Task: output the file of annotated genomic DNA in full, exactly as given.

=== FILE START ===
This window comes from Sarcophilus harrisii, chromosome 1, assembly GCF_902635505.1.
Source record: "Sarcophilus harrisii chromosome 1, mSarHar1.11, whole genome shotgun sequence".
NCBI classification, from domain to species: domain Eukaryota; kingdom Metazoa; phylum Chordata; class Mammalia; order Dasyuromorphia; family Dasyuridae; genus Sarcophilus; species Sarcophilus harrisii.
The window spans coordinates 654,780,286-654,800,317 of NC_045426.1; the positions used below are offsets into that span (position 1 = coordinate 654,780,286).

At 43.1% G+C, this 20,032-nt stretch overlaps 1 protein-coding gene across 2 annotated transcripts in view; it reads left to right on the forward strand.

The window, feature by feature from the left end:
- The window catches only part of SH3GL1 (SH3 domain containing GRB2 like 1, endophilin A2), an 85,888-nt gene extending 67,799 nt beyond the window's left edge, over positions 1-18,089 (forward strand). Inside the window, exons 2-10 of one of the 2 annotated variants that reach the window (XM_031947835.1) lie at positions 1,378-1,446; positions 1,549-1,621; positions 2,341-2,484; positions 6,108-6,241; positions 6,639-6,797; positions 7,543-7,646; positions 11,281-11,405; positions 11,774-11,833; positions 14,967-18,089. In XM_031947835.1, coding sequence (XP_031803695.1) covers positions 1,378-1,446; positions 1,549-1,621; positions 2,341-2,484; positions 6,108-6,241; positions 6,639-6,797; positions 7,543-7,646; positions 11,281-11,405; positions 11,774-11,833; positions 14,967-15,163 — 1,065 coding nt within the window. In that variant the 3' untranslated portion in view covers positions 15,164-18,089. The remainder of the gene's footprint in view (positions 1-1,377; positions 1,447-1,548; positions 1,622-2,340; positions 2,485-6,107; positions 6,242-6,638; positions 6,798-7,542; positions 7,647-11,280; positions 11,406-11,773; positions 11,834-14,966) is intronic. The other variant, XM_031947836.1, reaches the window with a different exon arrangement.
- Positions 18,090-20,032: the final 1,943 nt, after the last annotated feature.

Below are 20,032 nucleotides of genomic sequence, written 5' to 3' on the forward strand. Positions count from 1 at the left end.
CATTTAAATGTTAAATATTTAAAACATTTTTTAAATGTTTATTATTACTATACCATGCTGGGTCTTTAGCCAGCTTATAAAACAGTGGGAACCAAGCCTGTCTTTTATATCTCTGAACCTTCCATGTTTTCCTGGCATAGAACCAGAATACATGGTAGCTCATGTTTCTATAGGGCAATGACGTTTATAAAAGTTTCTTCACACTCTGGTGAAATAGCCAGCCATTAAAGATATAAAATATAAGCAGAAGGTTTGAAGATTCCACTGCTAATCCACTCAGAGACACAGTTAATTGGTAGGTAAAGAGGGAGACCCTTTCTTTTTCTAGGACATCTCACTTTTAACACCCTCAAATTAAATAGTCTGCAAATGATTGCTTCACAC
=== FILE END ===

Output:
This window comes from Sarcophilus harrisii, chromosome 1, assembly GCF_902635505.1.
Source record: "Sarcophilus harrisii chromosome 1, mSarHar1.11, whole genome shotgun sequence".
NCBI classification, from domain to species: domain Eukaryota; kingdom Metazoa; phylum Chordata; class Mammalia; order Dasyuromorphia; family Dasyuridae; genus Sarcophilus; species Sarcophilus harrisii.
The window spans coordinates 654,780,286-654,800,317 of NC_045426.1; the positions used below are offsets into that span (position 1 = coordinate 654,780,286).

At 43.1% G+C, this 20,032-nt stretch overlaps 1 protein-coding gene across 2 annotated transcripts in view; it reads left to right on the forward strand.

The window, feature by feature from the left end:
- The window catches only part of SH3GL1 (SH3 domain containing GRB2 like 1, endophilin A2), an 85,888-nt gene extending 67,799 nt beyond the window's left edge, over positions 1-18,089 (forward strand). Inside the window, exons 2-10 of one of the 2 annotated variants that reach the window (XM_031947835.1) lie at positions 1,378-1,446; positions 1,549-1,621; positions 2,341-2,484; positions 6,108-6,241; positions 6,639-6,797; positions 7,543-7,646; positions 11,281-11,405; positions 11,774-11,833; positions 14,967-18,089. In XM_031947835.1, coding sequence (XP_031803695.1) covers positions 1,378-1,446; positions 1,549-1,621; positions 2,341-2,484; positions 6,108-6,241; positions 6,639-6,797; positions 7,543-7,646; positions 11,281-11,405; positions 11,774-11,833; positions 14,967-15,163 — 1,065 coding nt within the window. In that variant the 3' untranslated portion in view covers positions 15,164-18,089. The remainder of the gene's footprint in view (positions 1-1,377; positions 1,447-1,548; positions 1,622-2,340; positions 2,485-6,107; positions 6,242-6,638; positions 6,798-7,542; positions 7,647-11,280; positions 11,406-11,773; positions 11,834-14,966) is intronic. The other variant, XM_031947836.1, reaches the window with a different exon arrangement.
- Positions 18,090-20,032: the final 1,943 nt, after the last annotated feature.

Below are 20,032 nucleotides of genomic sequence, written 5' to 3' on the forward strand. Positions count from 1 at the left end.
CATTTAAATGTTAAATATTTAAAACATTTTTTAAATGTTTATTATTACTATACCATGCTGGGTCTTTAGCCAGCTTATAAAACAGTGGGAACCAAGCCTGTCTTTTATATCTCTGAACCTTCCATGTTTTCCTGGCATAGAACCAGAATACATGGTAGCTCATGTTTCTATAGGGCAATGACGTTTATAAAAGTTTCTTCACACTCTGGTGAAATAGCCAGCCATTAAAGATATAAAATATAAGCAGAAGGTTTGAAGATTCCACTGCTAATCCACTCAGAGACACAGTTAATTGGTAGGTAAAGAGGGAGACCCTTTCTTTTTCTAGGACATCTCACTTTTAACACCCTCAAATTAAATAGTCTGCAAATGATTGCTTCACAC